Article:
I took a breath and pulled off the ring, twirling it in the light. During the first two days in France with Edouard, it had become shining bright again, all signs of blackened metal gone.
I had thought it was a sign when it shone again.
But it wasn’t.
“I need you to take care of this for me,” I said, passing it to him. “And I need you to give me back my St Helena ring to wear. For a time. I want to look at my ring and be reminded of my friends. It hurts to look at this one.”
He took it, grumbling slightly that he liked the one he had and then made a little sound of delight when it fit a smaller finger.
“And then we’ll swap again when the time is right,” I reassured him.
An hour later, I tried to take it back, the absence of it on my hand screaming at me. My St Helena ring seemed dazed and confused.
Why am I here? It seemed to protest.
And all I could see when I looked at it, wasn’t the memories of climbing hills with Delos and swimming in the ocean. It wasn’t the moonlit dingy missions from the pub back to the boat, or drinking wine under the stars. None of that. None of the joy, the laughter or the accomplishment I had felt, when I had finally realised that I was healing with my Delos family.
All I saw was the reason why I decided to wear it again. And all I felt was pain.
Deakin batted my hand away three or four times.
“No Liz,” he warned me. “You’re not having it back. You’ve asked me to do something and you’re going to wear that one.”
“But it doesn’t feel right!”
He slapped my hand again. “No! Get down!”
The next morning, I woke up wrapped in sheets and hugging a pillow. Then I remembered what I had done.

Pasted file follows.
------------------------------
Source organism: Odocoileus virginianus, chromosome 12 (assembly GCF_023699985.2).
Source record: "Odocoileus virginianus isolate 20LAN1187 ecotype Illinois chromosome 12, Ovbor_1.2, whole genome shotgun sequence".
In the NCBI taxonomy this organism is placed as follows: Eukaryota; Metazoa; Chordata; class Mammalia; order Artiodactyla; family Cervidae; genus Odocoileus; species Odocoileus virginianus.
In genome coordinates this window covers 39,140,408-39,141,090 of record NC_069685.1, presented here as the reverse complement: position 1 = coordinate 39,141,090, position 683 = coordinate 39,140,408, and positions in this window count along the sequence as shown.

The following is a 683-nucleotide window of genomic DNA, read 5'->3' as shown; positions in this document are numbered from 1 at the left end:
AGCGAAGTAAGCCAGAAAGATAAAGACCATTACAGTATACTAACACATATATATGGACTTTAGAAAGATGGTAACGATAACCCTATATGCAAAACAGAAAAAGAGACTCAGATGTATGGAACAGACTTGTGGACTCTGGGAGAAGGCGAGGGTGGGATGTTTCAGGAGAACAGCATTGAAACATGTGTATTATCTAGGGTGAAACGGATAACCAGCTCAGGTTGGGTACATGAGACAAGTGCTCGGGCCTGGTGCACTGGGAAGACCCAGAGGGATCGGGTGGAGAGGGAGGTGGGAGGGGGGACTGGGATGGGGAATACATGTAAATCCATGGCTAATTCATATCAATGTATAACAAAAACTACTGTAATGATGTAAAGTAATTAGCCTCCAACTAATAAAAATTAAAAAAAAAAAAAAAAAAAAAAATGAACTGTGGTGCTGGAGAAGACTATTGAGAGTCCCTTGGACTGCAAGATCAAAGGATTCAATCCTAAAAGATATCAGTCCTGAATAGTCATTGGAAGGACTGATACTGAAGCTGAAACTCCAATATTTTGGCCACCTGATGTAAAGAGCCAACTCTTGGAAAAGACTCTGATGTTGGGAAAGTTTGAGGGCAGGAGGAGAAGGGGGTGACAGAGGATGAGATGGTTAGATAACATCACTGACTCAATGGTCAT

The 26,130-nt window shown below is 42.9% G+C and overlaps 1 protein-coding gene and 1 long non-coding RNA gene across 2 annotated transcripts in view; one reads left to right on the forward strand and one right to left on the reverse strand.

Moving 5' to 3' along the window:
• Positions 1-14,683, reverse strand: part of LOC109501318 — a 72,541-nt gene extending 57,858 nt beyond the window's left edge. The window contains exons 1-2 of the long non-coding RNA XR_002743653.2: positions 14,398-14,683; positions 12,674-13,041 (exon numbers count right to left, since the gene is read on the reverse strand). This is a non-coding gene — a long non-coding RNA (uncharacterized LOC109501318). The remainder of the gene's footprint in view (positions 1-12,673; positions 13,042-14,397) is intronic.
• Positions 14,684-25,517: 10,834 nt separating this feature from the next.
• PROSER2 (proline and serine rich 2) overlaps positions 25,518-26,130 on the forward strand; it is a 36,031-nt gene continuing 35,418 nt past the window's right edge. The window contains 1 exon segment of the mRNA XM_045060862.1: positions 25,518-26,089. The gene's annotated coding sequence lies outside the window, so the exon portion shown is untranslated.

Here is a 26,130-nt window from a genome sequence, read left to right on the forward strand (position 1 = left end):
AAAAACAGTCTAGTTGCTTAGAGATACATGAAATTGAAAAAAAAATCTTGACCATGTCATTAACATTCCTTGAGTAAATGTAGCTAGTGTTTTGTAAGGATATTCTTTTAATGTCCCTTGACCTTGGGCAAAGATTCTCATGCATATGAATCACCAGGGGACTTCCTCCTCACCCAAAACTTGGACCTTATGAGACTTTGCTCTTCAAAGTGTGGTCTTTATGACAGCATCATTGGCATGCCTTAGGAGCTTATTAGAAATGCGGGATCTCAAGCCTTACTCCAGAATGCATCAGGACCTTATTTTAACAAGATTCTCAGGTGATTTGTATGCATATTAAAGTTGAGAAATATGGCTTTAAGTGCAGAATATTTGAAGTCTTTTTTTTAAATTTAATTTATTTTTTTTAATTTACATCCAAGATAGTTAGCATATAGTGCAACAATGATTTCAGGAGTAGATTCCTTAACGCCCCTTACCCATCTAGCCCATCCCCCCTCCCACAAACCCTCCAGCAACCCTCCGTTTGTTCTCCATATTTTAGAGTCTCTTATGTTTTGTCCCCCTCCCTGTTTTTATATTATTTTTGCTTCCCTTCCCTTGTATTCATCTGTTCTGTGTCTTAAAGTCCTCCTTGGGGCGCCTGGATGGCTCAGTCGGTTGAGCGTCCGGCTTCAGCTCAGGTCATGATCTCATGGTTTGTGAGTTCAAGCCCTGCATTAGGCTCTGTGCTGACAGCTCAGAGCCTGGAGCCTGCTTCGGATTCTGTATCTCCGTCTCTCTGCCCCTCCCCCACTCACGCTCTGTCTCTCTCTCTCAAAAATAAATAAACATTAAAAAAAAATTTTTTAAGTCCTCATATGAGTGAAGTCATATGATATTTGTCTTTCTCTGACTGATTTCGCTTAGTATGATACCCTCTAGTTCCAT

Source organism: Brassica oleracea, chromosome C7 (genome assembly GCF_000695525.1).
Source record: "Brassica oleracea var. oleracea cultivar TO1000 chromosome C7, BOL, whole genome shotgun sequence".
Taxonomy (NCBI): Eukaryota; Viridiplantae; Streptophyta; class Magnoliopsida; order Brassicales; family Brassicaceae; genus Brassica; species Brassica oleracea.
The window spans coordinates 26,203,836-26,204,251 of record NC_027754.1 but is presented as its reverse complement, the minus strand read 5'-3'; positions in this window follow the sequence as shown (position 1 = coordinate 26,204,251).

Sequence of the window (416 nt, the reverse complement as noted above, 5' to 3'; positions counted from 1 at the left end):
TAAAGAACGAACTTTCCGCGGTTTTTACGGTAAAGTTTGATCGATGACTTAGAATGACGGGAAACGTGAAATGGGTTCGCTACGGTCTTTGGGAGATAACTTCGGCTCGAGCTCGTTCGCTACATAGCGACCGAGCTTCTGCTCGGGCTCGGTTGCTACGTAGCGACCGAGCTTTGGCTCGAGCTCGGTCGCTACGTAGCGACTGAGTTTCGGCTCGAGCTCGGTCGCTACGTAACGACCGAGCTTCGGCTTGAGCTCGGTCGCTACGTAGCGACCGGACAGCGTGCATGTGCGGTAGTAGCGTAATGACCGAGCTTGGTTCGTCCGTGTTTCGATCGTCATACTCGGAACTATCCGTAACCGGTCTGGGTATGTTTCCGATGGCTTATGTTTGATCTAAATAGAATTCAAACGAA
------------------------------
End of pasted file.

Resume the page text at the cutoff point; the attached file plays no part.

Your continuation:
The curled lines of my St Helena ring stared back at me. The stone had fallen out sometime in Ascension Island, the hole in the centre staring out at me indignantly.
Well, we’re stuck with each other now, it seemed to mutter in resentment.
And here I am now. Wrapped in blankets, thinking about doing this very simple walk onto the plane.
So simple. And yet it feels so significant. It’s the start of a new journey. And I had no idea it would turn this way. I had no idea that I would be walking alone.
And I’m so sorry for sharing this outpour of hurt this evening. I’m being honest. Because it feels so monumental. To be doing this without him. Without this incredible human being who hugged me when I was sad, made me crepes in the morning and rejoiced in the things that made me different. This human who made me want to be a better person in every way. His absence in my life is as if someone has fractured and broken the ribs around my heart, leaving a hole behind. The absence is like a castle without a moat. A person in winter without a coat. A house with no roof.
I will have to take the love I have for him and put it towards myself. To mend those hurts. To take things slowly.
I’m proud of myself.
I have love for myself.
But sometimes I falter in my direction. I miss a step. I trip. And the hurt comes back. I remember how it was. I think of my mistakes. I think about what I could have done.
How could I have made things better? Made them last?
But none of that matters now. Because it’s all too late. I’m already thrown myself down the rabbit hole and all I can do is dust myself off, acknowledge that it’s hard and painful right now and that is ok.
That I am not weak for faltering. For feeling.
I will take this journey one step at a time, eyes focused on the horizon as Papageno and I rise from the ashes together. I will learn. Grow. And I know it’s going to be hard. But, I have to go on. I know I have to go on.
Because in the end, it’s ok.
And if it’s not ok, it’s not the end.